Irish trade union involvement with issues arising from migration operated very much on an ad hoc basis at the very early stages in the late 1990s and early 2000s and the level of actual engagement, particularly in cases of non-unionised workplaces, was largely dependent on individual trade unionists’ interest and commitment. The role of the individual (both professional and lay) has been highlighted again and again throughout the empirical research process for this thesis - in interviews, in reports, in meetings and in the literature. It was primarily SIPTU representatives who were in the vanguard in terms of this type of engagement and the fact that it was a large, general, geographically widely spread and well-resourced union was a significant factor in this regard. Unite too was involved, but primarily with migrant workers in Northern Ireland and in the border counties. The INMO was actively involved at a very early stage with migrant workers but this was in a much more structured way in that nurses were being recruited in the main, though not exclusively, into the public service which was already highly unionised. BATU also encountered migrant workers at a very early stage but as a small and powerful craft union, this did not cause any particular issues as union membership was an agreed condition of employment.
The reality for union officials generally was that to attempt to respond to and organise new constituencies spread across many unorganised sectors such as migrants was something that had to be done largely outside of ‘the day job’. And this is what was happening as, at a local level, individual union officials and activists were coming across serious issues of exploitation in areas of the economy such as horticulture, construction and hospitality as well as domestic service (MRCI 2006a, 2006b; 2007; Hyland 2005; ICTU 2005). These issues were coming to union attention generally informally, through one-to-one contacts with individual officials and activists who were becoming identified as knowledgeable in the area. Jack O’Connor confirmed that within SIPTU it was “all down to a number of individuals within the organisation as far back as the late 1990s who had been championing the issue of migrants”, not specifically in terms of organising at that stage but more responding to what they saw as an evident need (Interview, 2012).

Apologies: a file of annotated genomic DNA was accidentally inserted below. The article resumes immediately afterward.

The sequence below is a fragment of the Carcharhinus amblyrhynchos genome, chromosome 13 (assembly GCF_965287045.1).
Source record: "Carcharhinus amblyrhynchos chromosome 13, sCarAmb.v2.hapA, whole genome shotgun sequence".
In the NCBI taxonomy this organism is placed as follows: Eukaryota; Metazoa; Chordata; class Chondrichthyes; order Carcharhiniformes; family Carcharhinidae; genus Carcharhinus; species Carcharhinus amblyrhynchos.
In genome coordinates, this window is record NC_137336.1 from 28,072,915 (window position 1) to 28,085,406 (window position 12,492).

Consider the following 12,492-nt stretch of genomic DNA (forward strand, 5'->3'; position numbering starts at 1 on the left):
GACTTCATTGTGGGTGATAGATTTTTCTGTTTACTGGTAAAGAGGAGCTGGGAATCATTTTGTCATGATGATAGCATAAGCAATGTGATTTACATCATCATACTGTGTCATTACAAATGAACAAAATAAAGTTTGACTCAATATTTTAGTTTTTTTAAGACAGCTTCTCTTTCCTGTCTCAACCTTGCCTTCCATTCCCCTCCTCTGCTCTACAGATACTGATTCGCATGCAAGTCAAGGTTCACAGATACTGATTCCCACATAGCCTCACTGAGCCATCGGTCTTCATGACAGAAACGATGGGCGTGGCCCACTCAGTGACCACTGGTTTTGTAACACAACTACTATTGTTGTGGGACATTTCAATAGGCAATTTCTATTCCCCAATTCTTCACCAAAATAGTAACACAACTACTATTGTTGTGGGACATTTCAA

It takes an individual or a group of individuals, especially within a large organisation, to pursue something like this. The duty of the organisation is to provide the challenger with the space and the resources to go out and try out their idea and sometimes it fails but that’s alright (Interview, Unite Officer, 2013)
Whether SIPTU provided the space and resources needed at that point is somewhat contested. Some would say that neither the issue nor the work of the individuals was acknowledged, “It wasn’t discussed around the table at any level within SIPTU. It wasn’t featuring at all” (Interview, National Executive Member, 2013). It does appear to be the case that issues relating to migrant workers were not featuring to any great extent on SIPTU’s National Executive agenda, certainly not in relation to resourcing active engagement. But some interviewees maintain that there was support at management level for the work that was happening:
There was never any reluctance to take out the chequebook. Now we didn’t want major resources but in terms of redeployment of staff and staff participating in committees and printing of materials – none of that was a problem. Leaflets, materials and paying translators to translate union leaflets into other languages, eight originally and I think 13 subsequently – none of that was ever an issue. We were never asked what’s this costing or where’s the cost benefit? (Interview, Former SIPTU Regional Secretary, 2013)